It’s strange to visit my hometown in Australia and find that Scandinavia has followed me. As with many Australians I’ve known, my parents have developed a gradual love affair with the Scandinavian aesthetic through travel, an interest in architecture and interiors, and a magnetic pull towards CULT and Space Furniture.
Over the years, my parents have strictly adhered to decorating styles for each home: traditional Anglo-Australian, minimalist (our living room in high school was so sparse that people would ask where we actually kept all our stuff), and Jacques Garcia-inspired Parisian pied-à-terre in downtown Brisbane. My dad, Grant, fondly refers to our current home as the mongrel of the bunch: a combination of Scandinavian mid-century furniture, early 19th century French farmhouse workbenches and convent tables, mixed with contemporary Australian art. This eclectic style is probably the reason why it’s my favourite.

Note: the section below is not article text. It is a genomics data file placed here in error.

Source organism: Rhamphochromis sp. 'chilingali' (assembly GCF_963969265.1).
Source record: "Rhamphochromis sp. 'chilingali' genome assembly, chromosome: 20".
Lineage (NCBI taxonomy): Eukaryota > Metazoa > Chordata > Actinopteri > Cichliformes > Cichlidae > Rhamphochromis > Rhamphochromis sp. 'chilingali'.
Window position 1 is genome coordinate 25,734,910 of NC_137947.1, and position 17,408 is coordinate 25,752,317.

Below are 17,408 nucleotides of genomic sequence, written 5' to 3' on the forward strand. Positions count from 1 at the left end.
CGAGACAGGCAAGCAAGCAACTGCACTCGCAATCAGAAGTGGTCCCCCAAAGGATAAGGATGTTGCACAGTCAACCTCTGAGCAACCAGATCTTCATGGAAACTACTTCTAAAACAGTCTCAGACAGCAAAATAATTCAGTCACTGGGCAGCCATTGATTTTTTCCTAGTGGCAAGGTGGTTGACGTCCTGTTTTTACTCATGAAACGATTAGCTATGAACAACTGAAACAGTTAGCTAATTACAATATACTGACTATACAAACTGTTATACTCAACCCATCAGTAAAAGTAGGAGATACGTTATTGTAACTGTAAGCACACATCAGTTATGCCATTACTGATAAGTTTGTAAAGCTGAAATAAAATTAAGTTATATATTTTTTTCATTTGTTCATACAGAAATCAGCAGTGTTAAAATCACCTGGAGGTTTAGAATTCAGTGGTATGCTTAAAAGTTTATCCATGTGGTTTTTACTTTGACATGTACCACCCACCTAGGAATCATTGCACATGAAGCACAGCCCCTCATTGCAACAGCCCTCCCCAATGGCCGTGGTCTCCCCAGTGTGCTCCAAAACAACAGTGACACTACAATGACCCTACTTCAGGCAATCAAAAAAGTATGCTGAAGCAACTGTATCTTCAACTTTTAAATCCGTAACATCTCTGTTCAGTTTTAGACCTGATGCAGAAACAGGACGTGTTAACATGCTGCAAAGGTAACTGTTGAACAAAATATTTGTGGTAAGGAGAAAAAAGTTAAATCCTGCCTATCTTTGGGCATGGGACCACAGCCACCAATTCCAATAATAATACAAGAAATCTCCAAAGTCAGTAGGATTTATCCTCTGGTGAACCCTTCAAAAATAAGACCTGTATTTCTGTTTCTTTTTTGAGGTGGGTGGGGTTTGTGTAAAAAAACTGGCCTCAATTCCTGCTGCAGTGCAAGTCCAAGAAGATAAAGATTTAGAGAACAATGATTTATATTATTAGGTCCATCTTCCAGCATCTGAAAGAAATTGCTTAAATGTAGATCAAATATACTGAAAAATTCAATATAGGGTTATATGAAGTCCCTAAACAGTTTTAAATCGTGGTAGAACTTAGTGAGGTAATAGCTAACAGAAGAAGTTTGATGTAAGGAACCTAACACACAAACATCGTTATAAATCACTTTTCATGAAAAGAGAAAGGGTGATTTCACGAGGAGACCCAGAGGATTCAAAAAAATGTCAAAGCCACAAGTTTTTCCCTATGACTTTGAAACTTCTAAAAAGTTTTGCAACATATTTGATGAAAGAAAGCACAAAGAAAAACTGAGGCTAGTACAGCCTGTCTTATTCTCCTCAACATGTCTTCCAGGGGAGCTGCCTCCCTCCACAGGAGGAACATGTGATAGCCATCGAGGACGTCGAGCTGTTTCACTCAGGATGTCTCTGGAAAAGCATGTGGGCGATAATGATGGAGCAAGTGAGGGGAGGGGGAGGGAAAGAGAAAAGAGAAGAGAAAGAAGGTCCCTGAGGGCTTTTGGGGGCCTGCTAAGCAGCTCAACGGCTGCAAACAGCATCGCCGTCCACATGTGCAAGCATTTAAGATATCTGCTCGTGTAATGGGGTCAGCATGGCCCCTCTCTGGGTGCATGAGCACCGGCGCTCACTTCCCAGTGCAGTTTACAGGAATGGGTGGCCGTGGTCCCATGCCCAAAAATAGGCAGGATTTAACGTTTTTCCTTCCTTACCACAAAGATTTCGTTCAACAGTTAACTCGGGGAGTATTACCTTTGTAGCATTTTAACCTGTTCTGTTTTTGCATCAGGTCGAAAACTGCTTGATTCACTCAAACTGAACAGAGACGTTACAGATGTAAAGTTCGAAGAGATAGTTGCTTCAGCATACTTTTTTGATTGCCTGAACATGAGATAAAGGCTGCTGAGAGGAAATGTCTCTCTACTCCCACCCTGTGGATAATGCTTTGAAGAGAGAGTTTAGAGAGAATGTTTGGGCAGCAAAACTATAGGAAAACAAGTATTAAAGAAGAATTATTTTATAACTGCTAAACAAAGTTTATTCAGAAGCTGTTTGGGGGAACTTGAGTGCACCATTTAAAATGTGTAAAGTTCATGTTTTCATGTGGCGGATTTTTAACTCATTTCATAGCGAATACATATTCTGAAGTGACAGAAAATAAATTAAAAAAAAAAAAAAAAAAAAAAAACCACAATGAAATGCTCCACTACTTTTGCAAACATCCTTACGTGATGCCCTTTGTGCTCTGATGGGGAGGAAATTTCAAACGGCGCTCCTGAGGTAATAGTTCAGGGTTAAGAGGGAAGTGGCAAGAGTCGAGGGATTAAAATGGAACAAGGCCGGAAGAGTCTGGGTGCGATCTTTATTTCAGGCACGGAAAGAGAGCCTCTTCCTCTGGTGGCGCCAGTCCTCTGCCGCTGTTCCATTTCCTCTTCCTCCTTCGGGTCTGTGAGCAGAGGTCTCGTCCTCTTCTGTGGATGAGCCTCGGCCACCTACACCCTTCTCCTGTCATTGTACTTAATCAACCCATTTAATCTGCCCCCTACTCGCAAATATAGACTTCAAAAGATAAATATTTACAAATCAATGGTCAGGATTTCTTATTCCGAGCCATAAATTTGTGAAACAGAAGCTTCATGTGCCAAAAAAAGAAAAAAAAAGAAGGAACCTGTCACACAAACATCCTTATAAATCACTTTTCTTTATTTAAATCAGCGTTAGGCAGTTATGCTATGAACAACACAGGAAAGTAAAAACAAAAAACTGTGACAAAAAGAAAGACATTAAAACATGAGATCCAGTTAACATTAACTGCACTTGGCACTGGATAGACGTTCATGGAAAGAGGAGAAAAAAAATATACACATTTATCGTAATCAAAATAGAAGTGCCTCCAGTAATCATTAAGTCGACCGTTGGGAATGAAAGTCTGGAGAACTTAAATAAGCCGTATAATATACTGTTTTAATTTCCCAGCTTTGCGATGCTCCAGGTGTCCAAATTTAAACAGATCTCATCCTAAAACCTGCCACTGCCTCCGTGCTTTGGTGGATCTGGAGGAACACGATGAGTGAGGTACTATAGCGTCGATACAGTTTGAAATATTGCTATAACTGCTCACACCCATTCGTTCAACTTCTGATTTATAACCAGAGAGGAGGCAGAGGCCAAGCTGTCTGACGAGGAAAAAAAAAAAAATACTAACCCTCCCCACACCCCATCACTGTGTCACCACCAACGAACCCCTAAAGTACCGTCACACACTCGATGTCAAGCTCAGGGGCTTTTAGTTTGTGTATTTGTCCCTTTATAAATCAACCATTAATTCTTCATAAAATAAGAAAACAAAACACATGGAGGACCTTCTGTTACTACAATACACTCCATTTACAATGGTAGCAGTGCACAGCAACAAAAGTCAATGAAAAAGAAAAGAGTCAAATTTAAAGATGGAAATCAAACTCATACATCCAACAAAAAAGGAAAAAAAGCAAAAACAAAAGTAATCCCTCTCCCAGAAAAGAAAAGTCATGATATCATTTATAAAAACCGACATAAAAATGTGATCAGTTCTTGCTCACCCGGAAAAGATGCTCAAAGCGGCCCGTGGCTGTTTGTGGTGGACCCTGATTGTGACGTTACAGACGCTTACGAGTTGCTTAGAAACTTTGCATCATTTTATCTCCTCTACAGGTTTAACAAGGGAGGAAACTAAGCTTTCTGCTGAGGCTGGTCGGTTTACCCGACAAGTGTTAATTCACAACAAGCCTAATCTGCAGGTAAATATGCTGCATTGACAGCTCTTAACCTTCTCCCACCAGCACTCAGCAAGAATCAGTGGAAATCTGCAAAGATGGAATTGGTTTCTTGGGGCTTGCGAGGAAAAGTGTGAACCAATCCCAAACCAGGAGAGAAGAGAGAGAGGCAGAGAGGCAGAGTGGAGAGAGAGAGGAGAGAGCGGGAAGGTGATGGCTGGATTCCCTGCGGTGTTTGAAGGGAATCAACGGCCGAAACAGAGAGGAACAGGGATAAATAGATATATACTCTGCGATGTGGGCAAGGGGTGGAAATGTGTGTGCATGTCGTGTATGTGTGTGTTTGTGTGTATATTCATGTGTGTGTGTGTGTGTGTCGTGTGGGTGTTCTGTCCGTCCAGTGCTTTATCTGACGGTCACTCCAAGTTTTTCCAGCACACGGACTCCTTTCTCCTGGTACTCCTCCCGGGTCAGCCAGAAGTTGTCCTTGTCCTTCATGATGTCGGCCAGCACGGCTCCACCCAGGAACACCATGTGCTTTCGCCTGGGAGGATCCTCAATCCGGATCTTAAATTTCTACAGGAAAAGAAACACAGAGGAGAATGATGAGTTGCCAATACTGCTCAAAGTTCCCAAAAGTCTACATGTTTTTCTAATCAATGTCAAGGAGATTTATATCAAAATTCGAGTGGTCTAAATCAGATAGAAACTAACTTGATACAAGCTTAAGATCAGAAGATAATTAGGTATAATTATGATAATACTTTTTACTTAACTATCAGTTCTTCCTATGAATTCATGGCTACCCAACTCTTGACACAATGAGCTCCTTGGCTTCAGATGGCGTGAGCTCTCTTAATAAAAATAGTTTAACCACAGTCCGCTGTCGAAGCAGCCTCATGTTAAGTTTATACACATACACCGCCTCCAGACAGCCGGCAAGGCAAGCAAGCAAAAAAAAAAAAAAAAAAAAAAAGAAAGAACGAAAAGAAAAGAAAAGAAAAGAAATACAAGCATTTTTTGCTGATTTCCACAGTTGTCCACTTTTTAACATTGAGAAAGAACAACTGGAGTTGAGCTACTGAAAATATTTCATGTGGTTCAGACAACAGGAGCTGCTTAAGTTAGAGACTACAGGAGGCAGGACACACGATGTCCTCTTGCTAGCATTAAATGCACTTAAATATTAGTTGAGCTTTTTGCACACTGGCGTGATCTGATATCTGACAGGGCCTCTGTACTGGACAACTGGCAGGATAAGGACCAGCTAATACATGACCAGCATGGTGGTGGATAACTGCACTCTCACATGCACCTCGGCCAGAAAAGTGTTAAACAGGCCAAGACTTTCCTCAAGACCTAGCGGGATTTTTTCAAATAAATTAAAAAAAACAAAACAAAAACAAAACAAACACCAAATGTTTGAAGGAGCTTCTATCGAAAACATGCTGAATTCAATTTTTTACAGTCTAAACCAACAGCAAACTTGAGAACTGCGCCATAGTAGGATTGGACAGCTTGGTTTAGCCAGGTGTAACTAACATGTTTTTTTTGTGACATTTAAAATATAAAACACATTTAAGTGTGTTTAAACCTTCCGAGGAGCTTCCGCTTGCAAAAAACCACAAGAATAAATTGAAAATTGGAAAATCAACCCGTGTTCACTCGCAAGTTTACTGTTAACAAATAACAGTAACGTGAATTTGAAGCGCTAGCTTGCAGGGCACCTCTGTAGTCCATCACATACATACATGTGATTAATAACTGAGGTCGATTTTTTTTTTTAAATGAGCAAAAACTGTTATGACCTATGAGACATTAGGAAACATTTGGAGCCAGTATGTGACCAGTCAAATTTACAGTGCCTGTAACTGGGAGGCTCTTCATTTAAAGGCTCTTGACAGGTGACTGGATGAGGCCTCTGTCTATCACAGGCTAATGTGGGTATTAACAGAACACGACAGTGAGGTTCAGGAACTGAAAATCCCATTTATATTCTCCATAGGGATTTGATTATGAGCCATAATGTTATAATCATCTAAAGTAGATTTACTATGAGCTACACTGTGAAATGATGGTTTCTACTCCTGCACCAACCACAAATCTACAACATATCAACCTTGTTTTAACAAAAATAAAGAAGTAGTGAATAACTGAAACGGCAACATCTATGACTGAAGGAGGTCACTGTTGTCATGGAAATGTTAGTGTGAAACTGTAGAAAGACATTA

Townsville enjoys (or arguably endures) over 300 days of sunshine a year, a number that would make any Scandinavian dizzy. Yet the Scandinavian style is surprisingly transportable and works just as well in the tropics as in Copenhagen. While in Scandinavia the pieces create lightness inside homes during the long cold winter months, in the tropics the pieces embrace and harmonise the sometimes-overbearing light.
When I first moved to Copenhagen I fell in love with the softness of light. Far too regularly, I obnoxiously declare to my friends how aesthetically sensitive I am (part of the reason I loved living in Scandinavia!), but it took three years for it to sink how truly dim the light can be in northern Europe. Over time, trips back home to Australia became a necessity, rather than a mere luxury. My parents would wake up to a daughter doing sun salutations in the living room, raving about clear, cyan skies. Interestingly, my parents love overcast days, and prefer travelling in the winter! Yang needs its yin.
Photo credit: Freya McOmish
Credit goes to my mum Margo, sister Jessica and friend Gregoire Darcourt. I’m sure they had a lot of fun creating this space that makes my visits to Australia so hyggelige.